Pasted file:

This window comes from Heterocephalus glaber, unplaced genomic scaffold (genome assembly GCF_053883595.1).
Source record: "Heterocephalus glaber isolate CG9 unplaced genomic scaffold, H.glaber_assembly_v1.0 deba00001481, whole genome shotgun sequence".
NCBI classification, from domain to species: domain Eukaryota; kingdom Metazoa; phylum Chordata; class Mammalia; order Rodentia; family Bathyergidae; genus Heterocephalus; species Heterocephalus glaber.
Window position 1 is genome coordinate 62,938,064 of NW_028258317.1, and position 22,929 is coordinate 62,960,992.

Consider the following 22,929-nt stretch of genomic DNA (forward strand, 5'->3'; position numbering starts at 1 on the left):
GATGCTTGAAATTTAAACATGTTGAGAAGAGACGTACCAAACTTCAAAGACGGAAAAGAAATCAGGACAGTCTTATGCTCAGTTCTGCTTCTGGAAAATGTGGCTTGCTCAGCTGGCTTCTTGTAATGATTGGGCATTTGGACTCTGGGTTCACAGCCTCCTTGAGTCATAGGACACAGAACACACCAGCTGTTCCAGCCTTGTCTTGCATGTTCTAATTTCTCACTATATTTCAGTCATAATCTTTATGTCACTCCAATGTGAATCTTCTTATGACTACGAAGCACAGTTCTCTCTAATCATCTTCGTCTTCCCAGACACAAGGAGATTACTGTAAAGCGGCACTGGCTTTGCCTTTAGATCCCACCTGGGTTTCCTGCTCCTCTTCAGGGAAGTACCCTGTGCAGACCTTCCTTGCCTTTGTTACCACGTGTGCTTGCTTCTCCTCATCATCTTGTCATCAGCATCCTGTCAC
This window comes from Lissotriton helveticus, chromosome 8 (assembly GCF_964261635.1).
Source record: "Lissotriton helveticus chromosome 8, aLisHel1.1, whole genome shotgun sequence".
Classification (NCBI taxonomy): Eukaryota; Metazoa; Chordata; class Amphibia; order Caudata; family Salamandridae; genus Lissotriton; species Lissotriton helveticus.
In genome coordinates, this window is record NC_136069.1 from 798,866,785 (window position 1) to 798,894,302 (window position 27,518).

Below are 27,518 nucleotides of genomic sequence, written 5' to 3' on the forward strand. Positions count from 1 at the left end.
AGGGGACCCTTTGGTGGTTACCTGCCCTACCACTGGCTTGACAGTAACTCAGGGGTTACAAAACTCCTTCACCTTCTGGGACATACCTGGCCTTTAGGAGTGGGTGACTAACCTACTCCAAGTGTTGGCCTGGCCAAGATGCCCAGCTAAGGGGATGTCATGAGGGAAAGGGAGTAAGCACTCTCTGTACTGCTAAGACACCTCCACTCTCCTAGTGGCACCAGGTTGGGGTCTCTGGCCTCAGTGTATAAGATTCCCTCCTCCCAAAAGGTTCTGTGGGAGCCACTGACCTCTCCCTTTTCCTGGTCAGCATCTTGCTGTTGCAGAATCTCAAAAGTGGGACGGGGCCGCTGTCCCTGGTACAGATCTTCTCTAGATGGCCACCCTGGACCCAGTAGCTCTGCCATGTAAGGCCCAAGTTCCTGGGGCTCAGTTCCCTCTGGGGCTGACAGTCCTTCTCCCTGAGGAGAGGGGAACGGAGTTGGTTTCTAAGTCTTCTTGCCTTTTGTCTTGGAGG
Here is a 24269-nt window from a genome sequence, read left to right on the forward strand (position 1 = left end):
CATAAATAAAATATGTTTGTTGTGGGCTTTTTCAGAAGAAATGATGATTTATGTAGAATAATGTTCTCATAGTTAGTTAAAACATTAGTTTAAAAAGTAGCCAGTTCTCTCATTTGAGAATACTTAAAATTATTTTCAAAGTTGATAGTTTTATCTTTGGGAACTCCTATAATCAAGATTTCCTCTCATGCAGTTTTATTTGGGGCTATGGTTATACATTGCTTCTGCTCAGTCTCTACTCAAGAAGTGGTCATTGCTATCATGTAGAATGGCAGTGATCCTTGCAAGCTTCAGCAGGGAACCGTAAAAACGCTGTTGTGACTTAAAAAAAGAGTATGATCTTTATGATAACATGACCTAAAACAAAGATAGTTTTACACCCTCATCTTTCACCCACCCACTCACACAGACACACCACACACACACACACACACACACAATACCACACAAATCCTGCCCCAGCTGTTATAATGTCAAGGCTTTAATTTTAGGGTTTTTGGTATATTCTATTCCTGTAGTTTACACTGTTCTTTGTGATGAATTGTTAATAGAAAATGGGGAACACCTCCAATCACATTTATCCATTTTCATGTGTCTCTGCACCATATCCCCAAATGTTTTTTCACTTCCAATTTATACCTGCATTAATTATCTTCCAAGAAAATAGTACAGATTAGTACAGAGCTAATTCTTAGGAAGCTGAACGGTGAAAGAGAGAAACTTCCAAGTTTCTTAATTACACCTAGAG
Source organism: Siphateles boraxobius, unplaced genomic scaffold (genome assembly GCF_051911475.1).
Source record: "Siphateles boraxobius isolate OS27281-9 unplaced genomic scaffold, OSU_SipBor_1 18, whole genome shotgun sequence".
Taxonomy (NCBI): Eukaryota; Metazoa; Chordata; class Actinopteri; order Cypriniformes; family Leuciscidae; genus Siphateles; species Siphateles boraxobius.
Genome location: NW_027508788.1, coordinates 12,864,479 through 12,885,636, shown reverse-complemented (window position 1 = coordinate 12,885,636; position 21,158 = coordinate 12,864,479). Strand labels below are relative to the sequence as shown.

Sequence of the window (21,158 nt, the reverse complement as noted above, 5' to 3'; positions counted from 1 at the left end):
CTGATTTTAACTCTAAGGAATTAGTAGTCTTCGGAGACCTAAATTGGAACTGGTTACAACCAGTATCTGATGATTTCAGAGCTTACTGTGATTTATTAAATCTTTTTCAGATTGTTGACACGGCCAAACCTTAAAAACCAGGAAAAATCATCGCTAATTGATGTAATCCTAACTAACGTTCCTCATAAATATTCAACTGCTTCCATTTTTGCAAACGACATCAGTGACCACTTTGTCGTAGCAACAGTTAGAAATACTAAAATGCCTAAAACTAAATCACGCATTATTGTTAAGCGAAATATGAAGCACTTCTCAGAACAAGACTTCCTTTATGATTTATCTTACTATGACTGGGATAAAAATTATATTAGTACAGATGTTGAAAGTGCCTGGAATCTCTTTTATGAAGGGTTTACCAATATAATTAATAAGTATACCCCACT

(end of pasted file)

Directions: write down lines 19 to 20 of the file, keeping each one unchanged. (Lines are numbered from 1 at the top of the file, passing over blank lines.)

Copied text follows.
Sequence of the window (21,158 nt, the reverse complement as noted above, 5' to 3'; positions counted from 1 at the left end):
CTGATTTTAACTCTAAGGAATTAGTAGTCTTCGGAGACCTAAATTGGAACTGGTTACAACCAGTATCTGATGATTTCAGAGCTTACTGTGATTTATTAAATCTTTTTCAGATTGTTGACACGGCCAAACCTTAAAAACCAGGAAAAATCATCGCTAATTGATGTAATCCTAACTAACGTTCCTCATAAATATTCAACTGCTTCCATTTTTGCAAACGACATCAGTGACCACTTTGTCGTAGCAACAGTTAGAAATACTAAAATGCCTAAAACTAAATCACGCATTATTGTTAAGCGAAATATGAAGCACTTCTCAGAACAAGACTTCCTTTATGATTTATCTTACTATGACTGGGATAAAAATTATATTAGTACAGATGTTGAAAGTGCCTGGAATCTCTTTTATGAAGGGTTTACCAATATAATTAATAAGTATACCCCACT